A little Girl and her Fishing Rod.
Although I don’t like to bother readers of my blog with too much introspection and personal detail I feel that my latest gallery might need something by way of explanation. On the face of it, it is just a gallery of a lot of very pretty girls in the great outdoors fishing; usually without too much in the way of clothes on. Nothing wrong with that. It has somewhat of a greater significance to me though and one which I hope I can adequately explain without sounding barking mad.
Regular readers of my blogs and stories will have noticed several references to fishing in them. In my blog on storms for instance I described a day’s shark fishing that I participated in off the coast of Southern Portugal. There is even a short story called “Gone Fishing” in my archives (which I may resurrect and repost) called “Gone Fishing” about two young lesbian girls on a fishing trip with ulterior motives. From these posts some people may have discerned that I have a love of fishing which, given my gender identity issues, some might find surprising. In fact fishing is closely woven into my own personal struggle with gender identity and is a lasting legacy of my early battles as a c***d with my gender.
I would hope that gradually there is a growing awareness of transgenderism in very young people in the last few years and that there are more sympathetic approaches to such young people as they struggle with their gender identity. One would hope that there is a movement towards allowing young transgendered c***dren to more fully embrace the gender identity with which they feel more comfortable and to permit them to live as closely as possible within that identity. When I was a very young c***d however such was not the case.
In the days of my c***dhood transgenderism was scarcely recognised other than as a c***dhood phase at best and a rather embarrassing disorder at worst. A prescribed means of dealing with the manifestations of a young c***d who refused to conform to its apparent physical gender was to promote activities to reinf***e the stereotypical roles of the gender they were supposed to be. A transgendered c***d that was supposedly male by its birth certificate was therefore discouraged from feminine activities and actively encouraged to take up pastimes and interests that were more traditionally male in the misguided hope that this would somehow make a man out of them!
Now I have big issues about the notion that there are things that boys are supposed to do and things that girls are supposed to do. I think most people these days will recognise that these are hopelessly inadequate and outmoded means of defining a person’s gender. But it is not so long since (and in many places still the case) that boys and girls were considered to have very distinct and separate ranges of activities that they were supposed to indulge. Little girls went ballet dancing; boys took up boxing etc. Well at the last Olympics I watched girls beating the crap out of each other in a boxing ring so that kind of falls by the wayside! Nevertheless there was and to some extent still exists these stereotypes.
Among the many ways that my mother, without the guidance available now, attempted to man up her impossibly effeminate little boy, some were more successful than others. Football was one of them and I was actually very good at the sport although I hated the macho posturing and aura surrounding it ( I am of course referring here not to the game called “football” in The United States of America but the sport the rest of the world calls Football!). Rugby, I hated with a passion. Even so I was quite good at rugby as well simply because I was so fast nobody could catch me. There was a reason for my fleetness of foot on a rugby field. It was FEAR! You learn to run damn fast when you’re a tiny little thing being pursued by half a dozen gorillas whose soul intention is to pound you into the mud and jump up and down on the remains. I didn’t like rugby at all!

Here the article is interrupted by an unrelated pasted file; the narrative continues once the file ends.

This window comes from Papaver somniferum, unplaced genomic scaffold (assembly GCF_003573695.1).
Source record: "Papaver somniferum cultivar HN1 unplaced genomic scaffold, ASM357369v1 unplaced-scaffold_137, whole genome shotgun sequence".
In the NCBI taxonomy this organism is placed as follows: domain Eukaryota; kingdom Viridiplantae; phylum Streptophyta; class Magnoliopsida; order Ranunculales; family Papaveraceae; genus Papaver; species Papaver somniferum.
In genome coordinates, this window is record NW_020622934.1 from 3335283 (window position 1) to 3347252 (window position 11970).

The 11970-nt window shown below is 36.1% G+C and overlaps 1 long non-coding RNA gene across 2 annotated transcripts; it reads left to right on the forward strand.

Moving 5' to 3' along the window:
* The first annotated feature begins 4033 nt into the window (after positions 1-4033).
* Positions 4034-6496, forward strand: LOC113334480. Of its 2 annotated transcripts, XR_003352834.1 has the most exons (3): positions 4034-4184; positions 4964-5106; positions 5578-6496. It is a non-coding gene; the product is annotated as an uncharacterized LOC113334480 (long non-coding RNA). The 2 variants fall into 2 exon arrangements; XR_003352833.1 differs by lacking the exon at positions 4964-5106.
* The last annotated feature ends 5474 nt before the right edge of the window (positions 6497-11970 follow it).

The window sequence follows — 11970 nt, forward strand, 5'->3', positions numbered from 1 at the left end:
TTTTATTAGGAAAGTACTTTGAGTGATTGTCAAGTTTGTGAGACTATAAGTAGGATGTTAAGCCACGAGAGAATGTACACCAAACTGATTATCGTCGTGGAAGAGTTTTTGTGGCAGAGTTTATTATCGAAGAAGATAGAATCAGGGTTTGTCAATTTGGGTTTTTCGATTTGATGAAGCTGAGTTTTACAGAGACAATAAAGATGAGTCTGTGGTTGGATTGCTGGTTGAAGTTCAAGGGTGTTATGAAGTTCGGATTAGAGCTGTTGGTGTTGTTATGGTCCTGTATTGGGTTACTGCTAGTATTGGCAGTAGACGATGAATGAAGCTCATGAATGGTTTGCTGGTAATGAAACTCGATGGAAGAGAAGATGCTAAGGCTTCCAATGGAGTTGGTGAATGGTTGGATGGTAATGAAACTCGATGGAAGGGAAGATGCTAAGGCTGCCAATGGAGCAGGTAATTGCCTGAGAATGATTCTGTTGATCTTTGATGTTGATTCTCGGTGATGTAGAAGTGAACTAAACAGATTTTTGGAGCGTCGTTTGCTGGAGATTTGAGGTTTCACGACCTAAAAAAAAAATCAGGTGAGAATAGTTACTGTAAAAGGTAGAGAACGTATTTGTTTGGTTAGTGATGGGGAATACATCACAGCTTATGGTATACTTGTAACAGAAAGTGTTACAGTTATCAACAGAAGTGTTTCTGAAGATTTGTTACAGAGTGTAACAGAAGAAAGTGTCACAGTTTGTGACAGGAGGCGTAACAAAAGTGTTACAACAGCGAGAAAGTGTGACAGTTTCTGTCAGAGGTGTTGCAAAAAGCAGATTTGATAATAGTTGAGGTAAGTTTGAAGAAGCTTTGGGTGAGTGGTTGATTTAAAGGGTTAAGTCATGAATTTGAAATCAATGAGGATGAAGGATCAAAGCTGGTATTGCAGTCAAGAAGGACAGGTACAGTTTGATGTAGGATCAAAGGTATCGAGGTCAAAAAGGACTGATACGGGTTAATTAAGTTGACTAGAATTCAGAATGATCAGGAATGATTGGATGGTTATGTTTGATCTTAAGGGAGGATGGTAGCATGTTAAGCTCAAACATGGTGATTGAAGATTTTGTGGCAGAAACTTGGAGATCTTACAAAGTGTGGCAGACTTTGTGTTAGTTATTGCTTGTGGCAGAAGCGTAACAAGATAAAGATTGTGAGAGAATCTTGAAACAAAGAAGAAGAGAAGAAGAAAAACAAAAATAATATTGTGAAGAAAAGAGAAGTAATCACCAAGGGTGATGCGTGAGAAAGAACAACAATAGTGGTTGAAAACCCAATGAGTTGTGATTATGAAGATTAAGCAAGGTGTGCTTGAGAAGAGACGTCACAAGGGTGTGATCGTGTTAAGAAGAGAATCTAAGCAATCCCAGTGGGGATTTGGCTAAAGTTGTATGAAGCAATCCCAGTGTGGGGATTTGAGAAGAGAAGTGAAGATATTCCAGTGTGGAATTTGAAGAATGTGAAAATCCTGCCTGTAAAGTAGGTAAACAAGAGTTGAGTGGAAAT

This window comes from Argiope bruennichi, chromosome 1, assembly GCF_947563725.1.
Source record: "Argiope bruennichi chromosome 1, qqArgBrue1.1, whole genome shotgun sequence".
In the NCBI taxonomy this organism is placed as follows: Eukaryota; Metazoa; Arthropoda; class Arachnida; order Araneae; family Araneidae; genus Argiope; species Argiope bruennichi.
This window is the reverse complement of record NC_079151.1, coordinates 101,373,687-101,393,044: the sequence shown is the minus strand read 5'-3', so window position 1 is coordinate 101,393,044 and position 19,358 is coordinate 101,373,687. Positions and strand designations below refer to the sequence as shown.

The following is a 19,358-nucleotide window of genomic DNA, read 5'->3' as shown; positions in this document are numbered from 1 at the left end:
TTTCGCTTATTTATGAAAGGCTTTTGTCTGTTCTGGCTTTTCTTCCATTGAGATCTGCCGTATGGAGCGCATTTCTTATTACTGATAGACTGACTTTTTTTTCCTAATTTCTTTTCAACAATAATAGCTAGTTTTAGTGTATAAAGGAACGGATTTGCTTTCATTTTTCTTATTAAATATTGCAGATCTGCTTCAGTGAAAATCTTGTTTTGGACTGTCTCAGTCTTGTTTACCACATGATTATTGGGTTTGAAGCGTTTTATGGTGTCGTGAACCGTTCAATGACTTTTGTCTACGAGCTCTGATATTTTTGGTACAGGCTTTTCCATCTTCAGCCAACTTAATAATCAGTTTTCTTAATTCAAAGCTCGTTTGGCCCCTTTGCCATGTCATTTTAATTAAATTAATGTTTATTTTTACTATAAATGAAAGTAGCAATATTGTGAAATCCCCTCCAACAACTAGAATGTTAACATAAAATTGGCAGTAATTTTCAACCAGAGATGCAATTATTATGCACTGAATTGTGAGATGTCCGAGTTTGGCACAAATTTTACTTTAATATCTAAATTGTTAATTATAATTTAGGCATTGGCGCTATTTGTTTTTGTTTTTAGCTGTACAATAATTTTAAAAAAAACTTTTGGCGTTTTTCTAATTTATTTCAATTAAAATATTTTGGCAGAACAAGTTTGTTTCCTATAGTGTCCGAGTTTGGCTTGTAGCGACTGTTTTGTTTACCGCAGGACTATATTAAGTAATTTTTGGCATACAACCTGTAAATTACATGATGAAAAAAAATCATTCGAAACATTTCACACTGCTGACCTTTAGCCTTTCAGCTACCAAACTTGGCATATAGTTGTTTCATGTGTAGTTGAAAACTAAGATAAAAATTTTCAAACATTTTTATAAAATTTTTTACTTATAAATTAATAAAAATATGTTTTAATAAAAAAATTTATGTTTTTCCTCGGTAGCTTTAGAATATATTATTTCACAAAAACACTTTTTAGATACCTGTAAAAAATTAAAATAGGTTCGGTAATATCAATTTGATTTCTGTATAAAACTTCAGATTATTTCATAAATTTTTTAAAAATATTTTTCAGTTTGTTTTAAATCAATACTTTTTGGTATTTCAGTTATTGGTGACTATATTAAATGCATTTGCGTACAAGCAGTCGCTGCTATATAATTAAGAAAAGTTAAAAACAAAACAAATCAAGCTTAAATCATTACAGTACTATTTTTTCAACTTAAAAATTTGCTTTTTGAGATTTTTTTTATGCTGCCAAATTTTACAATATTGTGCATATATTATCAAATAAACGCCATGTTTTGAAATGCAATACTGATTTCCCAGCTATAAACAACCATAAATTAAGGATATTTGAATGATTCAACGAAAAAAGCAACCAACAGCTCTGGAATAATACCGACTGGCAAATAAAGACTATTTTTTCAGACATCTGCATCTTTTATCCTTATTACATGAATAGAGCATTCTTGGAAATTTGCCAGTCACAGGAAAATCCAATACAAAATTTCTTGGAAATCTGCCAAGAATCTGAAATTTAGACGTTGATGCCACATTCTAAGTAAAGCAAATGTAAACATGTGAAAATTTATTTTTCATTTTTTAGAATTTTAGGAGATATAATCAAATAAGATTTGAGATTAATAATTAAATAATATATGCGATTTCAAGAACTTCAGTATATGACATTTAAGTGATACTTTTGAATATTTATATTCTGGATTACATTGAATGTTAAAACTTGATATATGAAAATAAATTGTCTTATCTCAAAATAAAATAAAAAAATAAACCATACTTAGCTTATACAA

I was even sent to an all boys school which, as you may well imagine, had its ups and downs! Some activities did encourage my mother however. Making model aeroplanes and ships was one thing boys were supposed to do and actually I loved it even if the er... colour schemes on my creations left a lot to be desired on the masculine side of things! Another thing that encouraged her to believe that there was hope in my turning into a proper little boy was my love of the outdoors and nature. I was always fascinated by the natural world and loved to collect flowers, insects and other a****ls. I adored all living creatures and I rapidly filled our old disused garage up with my collections of creatures; tanks of frogs and toads, stick insects, hamsters, mice, rabbits, Guinea pigs, a grass snake, my pet crow, half a dozen assorted cage birds, tanks full of pond life and caterpillars that I watched over eagerly for the day they would turn into butterflies. I loved them all. I loved to walk out with our two dogs and I brought home so many homeless kittens that we were pretty soon over run with cats.
I loved fish as well and I can remember catching little sticklebacks in a farm pond with a net and housing them in a small aquarium. I had a male that came into breeding with a female and built a nest for her. I spent hours hovering over the tank in excitement as they went through their courtship ritual. Possibly it was this that gave my mother a new idea.
I think she may have discussed it with some man or other but one day, as a present, she gave me a fishing rod. (“Get the lad a fishing rod! That’ll soon make him forget all these girly notions!”) Well I didn’t know what to make of it. I was aware in a sullen sort of way that it was yet another attempt to turn me into the boy I had never felt to be and I half just wanted to chuck it into a cupboard and forget about it. But I was duly furnished with this fishing rod, a reel full of monofilament line and some sundry accessories and told to take myself off to the riverbank and try to be a fisherman. Little girls didn’t go fishing of course. It was very much a boy’s sort of thing. I was about 9 years old.
Obediently I took myself along to the banks of the River Ouse with my new fishing rod in hand and tried to see if I could fish. It wasn’t too onerous a burden to be honest for it was a lovely summer’s day and I always loved to be outdoors. There were water voles splashing about in the river margins, moorhens weaving in and out of the reed beds, dragonflies dancing along the water’s edge and willow warblers singing from the willows overhanging the river. There was the electric blue flash of a little Kingfisher darting upstream and butterflies feasting on the nectar of the bank side flowers. Best of all I was all alone.